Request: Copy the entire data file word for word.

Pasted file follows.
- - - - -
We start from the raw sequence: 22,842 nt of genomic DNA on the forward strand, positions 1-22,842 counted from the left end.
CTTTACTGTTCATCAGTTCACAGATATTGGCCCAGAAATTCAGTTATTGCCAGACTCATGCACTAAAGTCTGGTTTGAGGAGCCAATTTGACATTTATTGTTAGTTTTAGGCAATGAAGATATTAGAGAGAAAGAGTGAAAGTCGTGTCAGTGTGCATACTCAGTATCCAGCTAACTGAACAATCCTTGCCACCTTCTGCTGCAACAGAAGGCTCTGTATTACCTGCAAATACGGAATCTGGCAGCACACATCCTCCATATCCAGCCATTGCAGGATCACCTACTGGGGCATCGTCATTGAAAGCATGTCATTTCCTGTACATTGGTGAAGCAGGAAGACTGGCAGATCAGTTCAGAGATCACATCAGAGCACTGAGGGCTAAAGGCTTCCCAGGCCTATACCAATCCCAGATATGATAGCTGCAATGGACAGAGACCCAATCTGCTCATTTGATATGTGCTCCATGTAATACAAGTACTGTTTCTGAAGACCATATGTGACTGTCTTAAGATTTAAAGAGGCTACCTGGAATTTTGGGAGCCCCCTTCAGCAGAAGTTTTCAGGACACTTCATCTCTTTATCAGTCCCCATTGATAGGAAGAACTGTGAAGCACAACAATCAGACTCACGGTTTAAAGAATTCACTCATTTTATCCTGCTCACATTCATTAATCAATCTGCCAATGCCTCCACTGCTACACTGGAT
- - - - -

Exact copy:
We start from the raw sequence: 22,842 nt of genomic DNA on the forward strand, positions 1-22,842 counted from the left end.
CTTTACTGTTCATCAGTTCACAGATATTGGCCCAGAAATTCAGTTATTGCCAGACTCATGCACTAAAGTCTGGTTTGAGGAGCCAATTTGACATTTATTGTTAGTTTTAGGCAATGAAGATATTAGAGAGAAAGAGTGAAAGTCGTGTCAGTGTGCATACTCAGTATCCAGCTAACTGAACAATCCTTGCCACCTTCTGCTGCAACAGAAGGCTCTGTATTACCTGCAAATACGGAATCTGGCAGCACACATCCTCCATATCCAGCCATTGCAGGATCACCTACTGGGGCATCGTCATTGAAAGCATGTCATTTCCTGTACATTGGTGAAGCAGGAAGACTGGCAGATCAGTTCAGAGATCACATCAGAGCACTGAGGGCTAAAGGCTTCCCAGGCCTATACCAATCCCAGATATGATAGCTGCAATGGACAGAGACCCAATCTGCTCATTTGATATGTGCTCCATGTAATACAAGTACTGTTTCTGAAGACCATATGTGACTGTCTTAAGATTTAAAGAGGCTACCTGGAATTTTGGGAGCCCCCTTCAGCAGAAGTTTTCAGGACACTTCATCTCTTTATCAGTCCCCATTGATAGGAAGAACTGTGAAGCACAACAATCAGACTCACGGTTTAAAGAATTCACTCATTTTATCCTGCTCACATTCATTAATCAATCTGCCAATGCCTCCACTGCTACACTGGAT